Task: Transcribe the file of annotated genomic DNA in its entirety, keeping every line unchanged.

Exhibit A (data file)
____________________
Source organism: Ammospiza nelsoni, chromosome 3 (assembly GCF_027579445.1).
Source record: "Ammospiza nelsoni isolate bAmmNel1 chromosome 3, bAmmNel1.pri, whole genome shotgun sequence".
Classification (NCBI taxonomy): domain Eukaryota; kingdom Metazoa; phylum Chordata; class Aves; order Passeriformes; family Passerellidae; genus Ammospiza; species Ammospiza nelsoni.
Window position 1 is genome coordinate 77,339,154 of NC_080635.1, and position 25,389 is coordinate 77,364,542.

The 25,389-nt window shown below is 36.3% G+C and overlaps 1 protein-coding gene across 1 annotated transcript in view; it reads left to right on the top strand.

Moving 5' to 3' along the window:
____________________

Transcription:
Source organism: Ammospiza nelsoni, chromosome 3 (assembly GCF_027579445.1).
Source record: "Ammospiza nelsoni isolate bAmmNel1 chromosome 3, bAmmNel1.pri, whole genome shotgun sequence".
Classification (NCBI taxonomy): domain Eukaryota; kingdom Metazoa; phylum Chordata; class Aves; order Passeriformes; family Passerellidae; genus Ammospiza; species Ammospiza nelsoni.
Window position 1 is genome coordinate 77,339,154 of NC_080635.1, and position 25,389 is coordinate 77,364,542.

The 25,389-nt window shown below is 36.3% G+C and overlaps 1 protein-coding gene across 1 annotated transcript in view; it reads left to right on the top strand.

Moving 5' to 3' along the window: